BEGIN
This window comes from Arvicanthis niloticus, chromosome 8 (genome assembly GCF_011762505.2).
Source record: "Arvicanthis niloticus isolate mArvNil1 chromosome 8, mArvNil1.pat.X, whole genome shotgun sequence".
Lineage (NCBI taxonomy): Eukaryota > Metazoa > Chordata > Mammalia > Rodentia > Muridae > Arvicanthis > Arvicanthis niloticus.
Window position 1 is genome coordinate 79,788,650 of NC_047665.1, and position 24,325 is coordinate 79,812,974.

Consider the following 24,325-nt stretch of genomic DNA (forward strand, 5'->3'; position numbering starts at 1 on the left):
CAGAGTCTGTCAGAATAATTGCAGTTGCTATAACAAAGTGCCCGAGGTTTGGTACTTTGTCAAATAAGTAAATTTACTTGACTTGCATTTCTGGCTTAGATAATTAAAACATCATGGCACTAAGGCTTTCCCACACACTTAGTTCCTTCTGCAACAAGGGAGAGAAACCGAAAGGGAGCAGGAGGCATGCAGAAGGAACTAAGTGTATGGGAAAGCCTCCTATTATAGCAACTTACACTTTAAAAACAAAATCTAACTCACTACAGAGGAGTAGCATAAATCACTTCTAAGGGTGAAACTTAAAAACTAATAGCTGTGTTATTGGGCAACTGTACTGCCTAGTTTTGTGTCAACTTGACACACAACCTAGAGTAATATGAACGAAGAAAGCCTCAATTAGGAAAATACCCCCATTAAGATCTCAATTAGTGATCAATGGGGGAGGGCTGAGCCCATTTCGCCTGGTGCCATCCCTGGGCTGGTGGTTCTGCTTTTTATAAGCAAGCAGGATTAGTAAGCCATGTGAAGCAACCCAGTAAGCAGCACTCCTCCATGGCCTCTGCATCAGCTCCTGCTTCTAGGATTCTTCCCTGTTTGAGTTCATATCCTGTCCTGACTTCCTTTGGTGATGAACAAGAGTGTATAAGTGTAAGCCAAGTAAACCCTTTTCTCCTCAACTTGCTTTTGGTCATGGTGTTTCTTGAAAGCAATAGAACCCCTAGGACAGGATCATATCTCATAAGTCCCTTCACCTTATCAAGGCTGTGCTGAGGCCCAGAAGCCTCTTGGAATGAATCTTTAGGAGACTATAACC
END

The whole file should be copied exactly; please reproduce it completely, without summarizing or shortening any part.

This window comes from Arvicanthis niloticus, chromosome 8 (genome assembly GCF_011762505.2).
Source record: "Arvicanthis niloticus isolate mArvNil1 chromosome 8, mArvNil1.pat.X, whole genome shotgun sequence".
Lineage (NCBI taxonomy): Eukaryota > Metazoa > Chordata > Mammalia > Rodentia > Muridae > Arvicanthis > Arvicanthis niloticus.
Window position 1 is genome coordinate 79,788,650 of NC_047665.1, and position 24,325 is coordinate 79,812,974.

Consider the following 24,325-nt stretch of genomic DNA (forward strand, 5'->3'; position numbering starts at 1 on the left):
CAGAGTCTGTCAGAATAATTGCAGTTGCTATAACAAAGTGCCCGAGGTTTGGTACTTTGTCAAATAAGTAAATTTACTTGACTTGCATTTCTGGCTTAGATAATTAAAACATCATGGCACTAAGGCTTTCCCACACACTTAGTTCCTTCTGCAACAAGGGAGAGAAACCGAAAGGGAGCAGGAGGCATGCAGAAGGAACTAAGTGTATGGGAAAGCCTCCTATTATAGCAACTTACACTTTAAAAACAAAATCTAACTCACTACAGAGGAGTAGCATAAATCACTTCTAAGGGTGAAACTTAAAAACTAATAGCTGTGTTATTGGGCAACTGTACTGCCTAGTTTTGTGTCAACTTGACACACAACCTAGAGTAATATGAACGAAGAAAGCCTCAATTAGGAAAATACCCCCATTAAGATCTCAATTAGTGATCAATGGGGGAGGGCTGAGCCCATTTCGCCTGGTGCCATCCCTGGGCTGGTGGTTCTGCTTTTTATAAGCAAGCAGGATTAGTAAGCCATGTGAAGCAACCCAGTAAGCAGCACTCCTCCATGGCCTCTGCATCAGCTCCTGCTTCTAGGATTCTTCCCTGTTTGAGTTCATATCCTGTCCTGACTTCCTTTGGTGATGAACAAGAGTGTATAAGTGTAAGCCAAGTAAACCCTTTTCTCCTCAACTTGCTTTTGGTCATGGTGTTTCTTGAAAGCAATAGAACCCCTAGGACAGGATCATATCTCATAAGTCCCTTCACCTTATCAAGGCTGTGCTGAGGCCCAGAAGCCTCTTGGAATGAATCTTTAGGAGACTATAACC